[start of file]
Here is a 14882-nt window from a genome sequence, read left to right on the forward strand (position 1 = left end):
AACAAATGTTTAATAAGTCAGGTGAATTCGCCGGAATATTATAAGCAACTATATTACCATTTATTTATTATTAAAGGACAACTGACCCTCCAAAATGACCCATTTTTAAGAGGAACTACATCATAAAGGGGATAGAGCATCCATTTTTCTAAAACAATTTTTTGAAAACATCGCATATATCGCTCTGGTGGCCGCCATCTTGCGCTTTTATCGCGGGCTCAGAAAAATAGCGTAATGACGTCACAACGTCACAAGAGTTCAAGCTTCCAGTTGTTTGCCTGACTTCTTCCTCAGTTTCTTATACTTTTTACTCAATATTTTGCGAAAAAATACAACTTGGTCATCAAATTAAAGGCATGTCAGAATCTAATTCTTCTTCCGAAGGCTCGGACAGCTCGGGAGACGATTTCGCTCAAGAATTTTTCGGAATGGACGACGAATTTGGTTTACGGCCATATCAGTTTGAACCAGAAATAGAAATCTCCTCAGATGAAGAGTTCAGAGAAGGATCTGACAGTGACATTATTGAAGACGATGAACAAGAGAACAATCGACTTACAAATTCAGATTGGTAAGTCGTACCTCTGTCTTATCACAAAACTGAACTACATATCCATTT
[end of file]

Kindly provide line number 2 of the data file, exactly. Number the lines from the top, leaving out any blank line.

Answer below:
AACAAATGTTTAATAAGTCAGGTGAATTCGCCGGAATATTATAAGCAACTATATTACCATTTATTTATTATTAAAGGACAACTGACCCTCCAAAATGACCCATTTTTAAGAGGAACTACATCATAAAGGGGATAGAGCATCCATTTTTCTAAAACAATTTTTTGAAAACATCGCATATATCGCTCTGGTGGCCGCCATCTTGCGCTTTTATCGCGGGCTCAGAAAAATAGCGTAATGACGTCACAACGTCACAAGAGTTCAAGCTTCCAGTTGTTTGCCTGACTTCTTCCTCAGTTTCTTATACTTTTTACTCAATATTTTGCGAAAAAATACAACTTGGTCATCAAATTAAAGGCATGTCAGAATCTAATTCTTCTTCCGAAGGCTCGGACAGCTCGGGAGACGATTTCGCTCAAGAATTTTTCGGAATGGACGACGAATTTGGTTTACGGCCATATCAGTTTGAACCAGAAATAGAAATCTCCTCAGATGAAGAGTTCAGAGAAGGATCTGACAGTGACATTATTGAAGACGATGAACAAGAGAACAATCGACTTACAAATTCAGATTGGTAAGTCGTACCTCTGTCTTATCACAAAACTGAACTACATATCCATTT